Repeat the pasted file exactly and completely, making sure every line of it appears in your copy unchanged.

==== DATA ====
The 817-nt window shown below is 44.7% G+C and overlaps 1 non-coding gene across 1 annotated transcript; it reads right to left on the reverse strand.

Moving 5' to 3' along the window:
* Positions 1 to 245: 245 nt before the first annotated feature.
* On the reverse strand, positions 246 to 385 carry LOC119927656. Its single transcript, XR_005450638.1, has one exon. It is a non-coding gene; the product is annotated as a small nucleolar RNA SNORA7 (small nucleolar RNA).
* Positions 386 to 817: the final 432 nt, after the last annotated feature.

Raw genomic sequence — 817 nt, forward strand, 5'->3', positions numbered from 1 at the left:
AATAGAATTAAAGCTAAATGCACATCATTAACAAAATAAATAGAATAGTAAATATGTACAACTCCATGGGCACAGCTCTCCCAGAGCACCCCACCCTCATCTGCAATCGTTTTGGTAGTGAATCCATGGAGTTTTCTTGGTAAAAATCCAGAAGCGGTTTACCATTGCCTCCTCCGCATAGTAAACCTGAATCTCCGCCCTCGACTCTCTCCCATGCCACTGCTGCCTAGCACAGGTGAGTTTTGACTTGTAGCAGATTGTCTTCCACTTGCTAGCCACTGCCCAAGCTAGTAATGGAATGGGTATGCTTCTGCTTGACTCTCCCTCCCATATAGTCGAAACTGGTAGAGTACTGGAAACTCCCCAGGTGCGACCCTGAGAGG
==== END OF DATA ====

The 817-nt window shown below is 44.7% G+C and overlaps 1 non-coding gene across 1 annotated transcript; it reads right to left on the reverse strand.

Moving 5' to 3' along the window:
* Positions 1 to 245: 245 nt before the first annotated feature.
* On the reverse strand, positions 246 to 385 carry LOC119927656. Its single transcript, XR_005450638.1, has one exon. It is a non-coding gene; the product is annotated as a small nucleolar RNA SNORA7 (small nucleolar RNA).
* Positions 386 to 817: the final 432 nt, after the last annotated feature.

Raw genomic sequence — 817 nt, forward strand, 5'->3', positions numbered from 1 at the left:
AATAGAATTAAAGCTAAATGCACATCATTAACAAAATAAATAGAATAGTAAATATGTACAACTCCATGGGCACAGCTCTCCCAGAGCACCCCACCCTCATCTGCAATCGTTTTGGTAGTGAATCCATGGAGTTTTCTTGGTAAAAATCCAGAAGCGGTTTACCATTGCCTCCTCCGCATAGTAAACCTGAATCTCCGCCCTCGACTCTCTCCCATGCCACTGCTGCCTAGCACAGGTGAGTTTTGACTTGTAGCAGATTGTCTTCCACTTGCTAGCCACTGCCCAAGCTAGTAATGGAATGGGTATGCTTCTGCTTGACTCTCCCTCCCATATAGTCGAAACTGGTAGAGTACTGGAAACTCCCCAGGTGCGACCCTGAGAGG